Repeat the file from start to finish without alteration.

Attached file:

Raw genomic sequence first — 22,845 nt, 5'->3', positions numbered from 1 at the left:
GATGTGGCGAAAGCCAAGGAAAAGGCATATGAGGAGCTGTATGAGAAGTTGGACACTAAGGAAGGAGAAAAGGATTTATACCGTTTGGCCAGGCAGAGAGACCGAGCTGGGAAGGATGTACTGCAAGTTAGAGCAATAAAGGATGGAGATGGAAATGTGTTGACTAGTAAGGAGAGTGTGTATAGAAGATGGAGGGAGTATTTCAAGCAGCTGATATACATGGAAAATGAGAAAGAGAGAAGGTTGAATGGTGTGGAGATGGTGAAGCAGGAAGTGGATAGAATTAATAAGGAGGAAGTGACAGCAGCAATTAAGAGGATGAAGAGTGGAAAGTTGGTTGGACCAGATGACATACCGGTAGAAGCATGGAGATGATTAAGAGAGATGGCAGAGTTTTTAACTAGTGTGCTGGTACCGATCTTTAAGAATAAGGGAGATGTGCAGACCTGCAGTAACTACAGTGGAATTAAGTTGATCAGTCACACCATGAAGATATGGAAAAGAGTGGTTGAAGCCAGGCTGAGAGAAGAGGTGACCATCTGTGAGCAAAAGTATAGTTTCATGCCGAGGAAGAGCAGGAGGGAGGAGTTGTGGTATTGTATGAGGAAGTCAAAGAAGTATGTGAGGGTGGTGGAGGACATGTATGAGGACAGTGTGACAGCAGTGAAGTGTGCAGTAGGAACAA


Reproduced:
Raw genomic sequence first — 22,845 nt, 5'->3', positions numbered from 1 at the left:
GATGTGGCGAAAGCCAAGGAAAAGGCATATGAGGAGCTGTATGAGAAGTTGGACACTAAGGAAGGAGAAAAGGATTTATACCGTTTGGCCAGGCAGAGAGACCGAGCTGGGAAGGATGTACTGCAAGTTAGAGCAATAAAGGATGGAGATGGAAATGTGTTGACTAGTAAGGAGAGTGTGTATAGAAGATGGAGGGAGTATTTCAAGCAGCTGATATACATGGAAAATGAGAAAGAGAGAAGGTTGAATGGTGTGGAGATGGTGAAGCAGGAAGTGGATAGAATTAATAAGGAGGAAGTGACAGCAGCAATTAAGAGGATGAAGAGTGGAAAGTTGGTTGGACCAGATGACATACCGGTAGAAGCATGGAGATGATTAAGAGAGATGGCAGAGTTTTTAACTAGTGTGCTGGTACCGATCTTTAAGAATAAGGGAGATGTGCAGACCTGCAGTAACTACAGTGGAATTAAGTTGATCAGTCACACCATGAAGATATGGAAAAGAGTGGTTGAAGCCAGGCTGAGAGAAGAGGTGACCATCTGTGAGCAAAAGTATAGTTTCATGCCGAGGAAGAGCAGGAGGGAGGAGTTGTGGTATTGTATGAGGAAGTCAAAGAAGTATGTGAGGGTGGTGGAGGACATGTATGAGGACAGTGTGACAGCAGTGAAGTGTGCAGTAGGAACAA